When someone is going through a hard time, I encourage them to pray. I stand by that advice as God can far better care for a person than I can with any words of pastoral care. I believe we must go to God in prayer at all times but especially when life gets difficult. However, when I do this I regularly get blank looks. The reason is that I am making an assumption that people have a full understanding of prayer. I can understand this confusion. I grew up in a liturgical church in which prayers were something that we read and were either straight from the Bible or were written a century or two back. So if I am going to ask you to pray, it is only fair that I define for you what I mean by prayer. In fact I will do better than that, I will let Jesus explain it for us from a selection of passages from the Gospel of Matthew. We will start with the basic idea that prayer is communication between a person and God and then let Jesus fill in the rest.
To God Not to People
I still remember the first time I was asked to pray out loud. I was asked by the pastor to say grace for the meal that was taking place after some church event. You would think that grace would be a piece of cake. All five of my children have said grace before a meal at some point and Logan has even prayed at men’s breakfast. The only problem was that saying grace was not something that I had grown up with. Here I was asked to pray out loud in front of the pastor and a bunch of church people that I did not really know that well. My fear was about whether or not I would say the right things and how people would respond. Would I impress them? To be honest, God was the last thing on my mind. I was focused on how my prayer would be heard by others. Yet Jesus teaches us that we should not pray to impress people. Do you realize that there are prayers that have been prayed by well dressed church people that have used the most beautiful words and images and have had perfect diction and tone and yet were considered ugly by God? It is not that God hates good prayers but that he hates good prayers that are good only because people want to impress others. So when you pray, don’t worry about how you sound to others. Focus on the one you are praying to: God.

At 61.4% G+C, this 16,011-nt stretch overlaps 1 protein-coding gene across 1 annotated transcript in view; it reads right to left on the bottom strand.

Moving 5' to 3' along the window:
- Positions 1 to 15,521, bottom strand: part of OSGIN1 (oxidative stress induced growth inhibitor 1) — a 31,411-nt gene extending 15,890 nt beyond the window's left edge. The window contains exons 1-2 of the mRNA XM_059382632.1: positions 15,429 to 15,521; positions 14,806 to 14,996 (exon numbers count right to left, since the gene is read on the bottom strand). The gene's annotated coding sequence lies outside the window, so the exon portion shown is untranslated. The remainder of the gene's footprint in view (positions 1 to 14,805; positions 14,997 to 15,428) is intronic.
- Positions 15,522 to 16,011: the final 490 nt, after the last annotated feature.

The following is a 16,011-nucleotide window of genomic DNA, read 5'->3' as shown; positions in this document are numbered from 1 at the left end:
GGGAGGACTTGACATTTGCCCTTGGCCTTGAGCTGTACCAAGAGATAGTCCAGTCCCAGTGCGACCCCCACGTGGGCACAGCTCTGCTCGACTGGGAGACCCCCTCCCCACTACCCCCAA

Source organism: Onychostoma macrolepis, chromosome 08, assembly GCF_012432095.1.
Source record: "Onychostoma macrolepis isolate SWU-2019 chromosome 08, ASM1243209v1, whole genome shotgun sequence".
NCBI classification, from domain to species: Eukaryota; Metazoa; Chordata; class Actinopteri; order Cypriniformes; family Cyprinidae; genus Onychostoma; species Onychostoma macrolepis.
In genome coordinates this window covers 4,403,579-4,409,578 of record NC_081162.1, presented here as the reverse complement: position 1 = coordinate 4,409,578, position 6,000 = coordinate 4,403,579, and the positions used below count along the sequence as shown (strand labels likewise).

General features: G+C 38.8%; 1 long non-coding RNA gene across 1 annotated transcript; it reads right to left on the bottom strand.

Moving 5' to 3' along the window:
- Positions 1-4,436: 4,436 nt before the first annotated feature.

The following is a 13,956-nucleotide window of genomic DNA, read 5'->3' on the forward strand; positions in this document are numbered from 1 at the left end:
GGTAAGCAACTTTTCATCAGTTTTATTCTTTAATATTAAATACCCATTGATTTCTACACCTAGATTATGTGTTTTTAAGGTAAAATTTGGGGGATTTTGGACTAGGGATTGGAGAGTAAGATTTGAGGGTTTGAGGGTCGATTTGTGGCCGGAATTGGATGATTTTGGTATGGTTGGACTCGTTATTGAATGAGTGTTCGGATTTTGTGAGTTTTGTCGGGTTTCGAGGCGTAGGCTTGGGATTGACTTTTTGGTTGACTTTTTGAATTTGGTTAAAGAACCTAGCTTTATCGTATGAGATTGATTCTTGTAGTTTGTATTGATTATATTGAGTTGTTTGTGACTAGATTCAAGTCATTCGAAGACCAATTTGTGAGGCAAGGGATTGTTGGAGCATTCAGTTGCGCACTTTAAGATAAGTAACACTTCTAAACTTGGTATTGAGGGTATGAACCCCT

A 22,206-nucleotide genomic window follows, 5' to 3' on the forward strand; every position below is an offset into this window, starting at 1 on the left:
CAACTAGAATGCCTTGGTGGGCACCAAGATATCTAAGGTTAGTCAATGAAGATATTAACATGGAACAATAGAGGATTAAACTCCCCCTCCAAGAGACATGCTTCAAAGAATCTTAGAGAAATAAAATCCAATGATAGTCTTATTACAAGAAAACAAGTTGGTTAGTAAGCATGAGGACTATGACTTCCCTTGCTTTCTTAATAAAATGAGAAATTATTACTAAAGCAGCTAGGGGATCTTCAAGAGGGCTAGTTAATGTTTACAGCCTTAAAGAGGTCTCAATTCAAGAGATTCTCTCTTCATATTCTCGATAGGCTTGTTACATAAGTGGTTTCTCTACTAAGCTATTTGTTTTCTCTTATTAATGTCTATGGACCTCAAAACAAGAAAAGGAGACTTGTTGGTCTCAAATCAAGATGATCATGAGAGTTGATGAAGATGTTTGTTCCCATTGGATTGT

Prayer is Not Magic
I remember a time of prayer that we had in seminary. I was coming to a Baptist seminary from a different denomination. The students would sometimes have informal times of prayer. After one prayer time, I was asked by another student why I used God’s name so much in my prayer. I had not thought of it but I was doing it only because of the tradition that I belonged to at the time, that is how you did it. Why? I don’t know but perhaps at some point in the past someone thought that it helped get our prayers heard. Jesus warns us about repetition. This is not a warning about a preferred style but a warning about using this repetition as a way to manipulate God. Do you realize that you do not have to say “in Jesus’ name” or “amen” to get a prayer heard? They are good things to include but we have to remember prayer is not magic. What is magic? Magic is the use of words and phrases to manipulate the god to get what you want. Precision in the incantations was essential. Instead of healing your son’s broken leg, you did not want to accidentally turn him into a newt. But that is not what prayer is. Prayer is communication between individuals who are in relationship such as a child to a father. I listen to what my children say no matter how they say it. While I hope they say please, I will always meet their needs and certain things they will never get no matter how often they say please. The same is true with God. God is someone not to be manipulated but to be communicated with.